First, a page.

When I went to the rheumatologist yesterday, she said my blood work came back great. No elevated sed rate (which measures inflammation in the body) and no rheumatoid factor were present.
Well, when she said all that I just smiled, sat back and got myself ready for a nice little non-scary chat about osteoarthritis, the “regular” kind of arthritis that occurs naturally with aging and is not as traumatic (to me, at least ) as rheumatoid arthritis.
However, I was rudely awakened from my relieved ruminations when the doctor added, “Based on the x-rays and your symptoms, I am about 80% sure that you have rheumatoid arthritis and that it is not a mild case.”
I stared at her slightly agog (and also agape) and quickly brought all my attention back to bear. Normal blood work? And I could still have this disease? What’s that all about?
Although I had the ridiculous urge to burst into tears, I forced myself to listen calmly as she explained that negative blood work does not always indicate an absence of RA. The small finger joint on my right hand (swollen to at least twice its size with a bone spur poking out) and some other indications are all causing her to lean toward the RA diagnosis.
She is putting me on two relatively mild meds (a light-dose steroid and Plaquenil) for three months to see what the response is. If things improve, I’ll stay on that same regimen but if things stay the same or get worse, she’ll get me going on something stronger. It looks like I’ll be taking some sort of arthritis med for the rest of my life but I know so many people have things so much worse than I do. I’m counting my blessings!
Before I move on from medical talk, I wanted to mention two brief things:
1. Looking back at my appointment yesterday, I have to say that I really appreciated a doctor who was very “hands on” with me. She didn’t just poke disinterestedly at my hands with her forefinger and say, “Yep, you’ve got it bad. Look at all these problems. Who’s next?”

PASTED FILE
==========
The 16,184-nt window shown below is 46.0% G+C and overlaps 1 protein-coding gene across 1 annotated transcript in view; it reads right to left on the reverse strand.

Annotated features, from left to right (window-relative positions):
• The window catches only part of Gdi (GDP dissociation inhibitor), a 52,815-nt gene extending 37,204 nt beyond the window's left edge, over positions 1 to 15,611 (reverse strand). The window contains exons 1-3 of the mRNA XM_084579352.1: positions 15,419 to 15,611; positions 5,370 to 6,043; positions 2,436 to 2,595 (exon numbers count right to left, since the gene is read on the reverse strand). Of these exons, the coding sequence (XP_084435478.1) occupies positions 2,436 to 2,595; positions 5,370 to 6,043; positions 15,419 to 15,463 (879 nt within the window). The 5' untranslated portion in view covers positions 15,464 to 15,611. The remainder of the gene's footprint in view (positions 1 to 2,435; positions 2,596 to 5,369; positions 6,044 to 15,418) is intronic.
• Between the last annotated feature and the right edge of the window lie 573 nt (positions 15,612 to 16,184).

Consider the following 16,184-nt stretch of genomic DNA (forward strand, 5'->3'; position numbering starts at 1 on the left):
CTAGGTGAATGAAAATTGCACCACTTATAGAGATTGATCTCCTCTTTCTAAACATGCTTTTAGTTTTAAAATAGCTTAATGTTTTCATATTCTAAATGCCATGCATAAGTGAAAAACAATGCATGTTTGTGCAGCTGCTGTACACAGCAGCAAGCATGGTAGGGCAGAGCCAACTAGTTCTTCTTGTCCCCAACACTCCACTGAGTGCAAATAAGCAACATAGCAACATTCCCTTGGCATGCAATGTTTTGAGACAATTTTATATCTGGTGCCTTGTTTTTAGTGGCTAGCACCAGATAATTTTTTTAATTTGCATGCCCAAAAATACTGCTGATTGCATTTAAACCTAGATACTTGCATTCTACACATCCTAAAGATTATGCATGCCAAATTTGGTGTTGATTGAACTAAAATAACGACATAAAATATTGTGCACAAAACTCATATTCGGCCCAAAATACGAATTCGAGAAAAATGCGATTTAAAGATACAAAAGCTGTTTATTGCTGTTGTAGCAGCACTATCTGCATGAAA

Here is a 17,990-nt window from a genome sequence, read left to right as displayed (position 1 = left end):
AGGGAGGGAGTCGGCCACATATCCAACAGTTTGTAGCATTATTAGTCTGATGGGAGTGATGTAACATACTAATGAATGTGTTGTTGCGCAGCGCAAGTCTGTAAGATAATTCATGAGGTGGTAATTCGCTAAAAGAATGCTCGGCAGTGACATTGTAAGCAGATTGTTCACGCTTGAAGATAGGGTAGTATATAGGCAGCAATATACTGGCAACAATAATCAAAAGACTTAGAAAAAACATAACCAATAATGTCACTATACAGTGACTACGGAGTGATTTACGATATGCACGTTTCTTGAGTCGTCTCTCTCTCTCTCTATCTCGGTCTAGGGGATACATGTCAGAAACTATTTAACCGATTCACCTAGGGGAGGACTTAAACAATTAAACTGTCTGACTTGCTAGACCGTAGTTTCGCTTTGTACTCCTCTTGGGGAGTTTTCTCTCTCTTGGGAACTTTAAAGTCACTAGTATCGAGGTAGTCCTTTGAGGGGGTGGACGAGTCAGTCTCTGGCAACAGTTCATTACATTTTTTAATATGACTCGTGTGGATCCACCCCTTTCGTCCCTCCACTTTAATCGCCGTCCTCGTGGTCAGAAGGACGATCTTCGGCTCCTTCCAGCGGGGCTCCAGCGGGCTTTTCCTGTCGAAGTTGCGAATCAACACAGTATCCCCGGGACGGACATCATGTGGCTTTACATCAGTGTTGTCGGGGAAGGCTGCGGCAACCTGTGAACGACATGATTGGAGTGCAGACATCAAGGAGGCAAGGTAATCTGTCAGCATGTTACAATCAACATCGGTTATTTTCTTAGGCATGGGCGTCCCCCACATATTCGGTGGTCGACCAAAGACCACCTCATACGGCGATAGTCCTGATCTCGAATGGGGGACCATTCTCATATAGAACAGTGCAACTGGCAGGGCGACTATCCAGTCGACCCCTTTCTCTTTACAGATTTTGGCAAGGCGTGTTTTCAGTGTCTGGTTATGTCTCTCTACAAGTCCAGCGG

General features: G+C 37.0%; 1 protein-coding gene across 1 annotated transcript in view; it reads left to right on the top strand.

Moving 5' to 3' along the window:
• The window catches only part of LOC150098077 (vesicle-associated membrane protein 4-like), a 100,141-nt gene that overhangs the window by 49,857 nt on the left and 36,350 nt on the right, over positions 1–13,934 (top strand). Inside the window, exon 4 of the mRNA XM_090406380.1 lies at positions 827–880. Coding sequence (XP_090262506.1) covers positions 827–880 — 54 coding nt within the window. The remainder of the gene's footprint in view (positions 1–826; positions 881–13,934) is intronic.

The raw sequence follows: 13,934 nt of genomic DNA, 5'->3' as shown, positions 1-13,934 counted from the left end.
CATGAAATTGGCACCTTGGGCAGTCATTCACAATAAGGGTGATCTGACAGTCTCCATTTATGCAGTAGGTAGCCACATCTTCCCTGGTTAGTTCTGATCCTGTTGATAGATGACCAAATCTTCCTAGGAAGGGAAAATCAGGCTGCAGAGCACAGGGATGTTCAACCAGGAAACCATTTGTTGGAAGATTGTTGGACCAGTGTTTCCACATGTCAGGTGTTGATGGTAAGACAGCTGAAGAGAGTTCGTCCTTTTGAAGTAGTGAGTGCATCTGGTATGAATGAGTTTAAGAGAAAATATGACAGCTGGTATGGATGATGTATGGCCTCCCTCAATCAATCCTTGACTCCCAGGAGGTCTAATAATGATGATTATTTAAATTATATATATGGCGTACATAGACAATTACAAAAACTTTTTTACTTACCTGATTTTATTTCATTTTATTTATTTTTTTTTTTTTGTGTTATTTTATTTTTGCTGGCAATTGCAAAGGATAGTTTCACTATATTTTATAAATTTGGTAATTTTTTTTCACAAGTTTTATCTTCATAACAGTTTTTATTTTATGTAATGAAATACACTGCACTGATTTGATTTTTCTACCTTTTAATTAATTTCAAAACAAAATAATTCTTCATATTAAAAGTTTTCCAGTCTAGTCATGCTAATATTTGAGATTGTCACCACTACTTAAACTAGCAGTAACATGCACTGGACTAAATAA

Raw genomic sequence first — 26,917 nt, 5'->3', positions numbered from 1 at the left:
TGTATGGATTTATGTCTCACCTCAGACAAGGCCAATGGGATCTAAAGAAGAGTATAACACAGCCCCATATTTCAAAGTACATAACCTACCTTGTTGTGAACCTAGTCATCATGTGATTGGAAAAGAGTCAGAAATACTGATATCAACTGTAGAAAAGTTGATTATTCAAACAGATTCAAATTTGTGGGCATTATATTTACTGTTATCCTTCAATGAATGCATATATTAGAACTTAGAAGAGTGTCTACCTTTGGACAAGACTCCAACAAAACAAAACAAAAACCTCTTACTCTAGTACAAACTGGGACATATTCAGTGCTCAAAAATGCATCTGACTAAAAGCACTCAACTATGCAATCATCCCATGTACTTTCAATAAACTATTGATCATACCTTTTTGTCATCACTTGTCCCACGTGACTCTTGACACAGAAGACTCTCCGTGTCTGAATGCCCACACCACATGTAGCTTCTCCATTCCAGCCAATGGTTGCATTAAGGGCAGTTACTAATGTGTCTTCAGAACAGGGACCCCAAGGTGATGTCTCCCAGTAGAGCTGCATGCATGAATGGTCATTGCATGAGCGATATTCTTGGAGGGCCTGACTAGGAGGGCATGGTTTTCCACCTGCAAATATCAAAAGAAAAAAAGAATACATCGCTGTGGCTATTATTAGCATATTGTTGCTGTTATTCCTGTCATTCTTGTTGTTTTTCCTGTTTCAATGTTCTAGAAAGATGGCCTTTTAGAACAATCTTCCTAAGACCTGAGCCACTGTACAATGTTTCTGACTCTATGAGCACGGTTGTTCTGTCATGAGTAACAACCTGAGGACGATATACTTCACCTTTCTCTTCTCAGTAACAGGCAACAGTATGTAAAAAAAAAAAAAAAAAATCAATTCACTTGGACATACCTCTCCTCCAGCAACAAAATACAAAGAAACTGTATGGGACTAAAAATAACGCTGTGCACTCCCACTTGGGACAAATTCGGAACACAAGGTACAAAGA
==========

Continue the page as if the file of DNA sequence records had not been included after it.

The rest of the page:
No, she sat beside me, took each of my hands in both of hers and gently and compassionately pointed out the areas of concern. It was such a small thing in the grand scheme of things but her actions made me feel cared for and cared about; I felt like I wasn’t just another patient in a long line of patients but that I had a face and a name and she was concerned about me as a person and not just as a collection of symptoms.
2. In a similar vein, when Nathan and Meagan were home for Christmas, he and I were in the kitchen together one day and I showed him my swollen little finger. I was so very touched by the compassion that immediately bubbled to the service as his voice took on a sweet tone of concern. He gently touched my finger with his and said, “Oh, mom that looks really bad. I bet it hurts. Have you had a doctor look at it yet?”
He spent five minutes patiently and intently listening to me share my worries and my concerns about not having full use of my hands and how difficult it was already to do certain things. When he finally left the room I sat at the table by myself for a moment and just savored the feeling of being comforted by my child.
I have kissed his owies and bandaged his knees a hundred times in my life and it has been my great pleasure and joy to bring him that comfort. And when the tables were turned, the compassion and comfort he gave to me were better medicine than any doctor could ever prescribe.
I love this (grown up) boy!
Alright then! Let’s close out with a few miscellaneous pictures that don’t really fit into any particular blog post:
This first one shows the result of one of my rare creative moments. During the height of my Christmas gift wrapping, I got tired of rummaging through a bag looking for a certain spool of ribbon so I temporarily commandeered a pants hanger from Steve’s closet. The ribbon spools fit on it perfectly which made finding (and using) the right ribbon a breeze!
Don’t you just love it when something that’s previously hard or frustrating gets all breezy on ya? I sure do!
Here’s another miscellaneous picture that I snapped in church last Sunday from my spot on the second pew. One of our ushers always finds himself accompanied by one of his three small daughters when he is scheduled to receive the morning’s offering. Here he is standing at the front of the church while another usher prays over the offering. His youngest daughter is hanging on tight to his hand as she gets ready to help her dad with the collection.
And lastly, even though I am not a big tea drinker, I love this graphic and this sentiment too much not to share it. Books are such a wonderful gift. (And tea, too, if you like that sort of thing!) :-)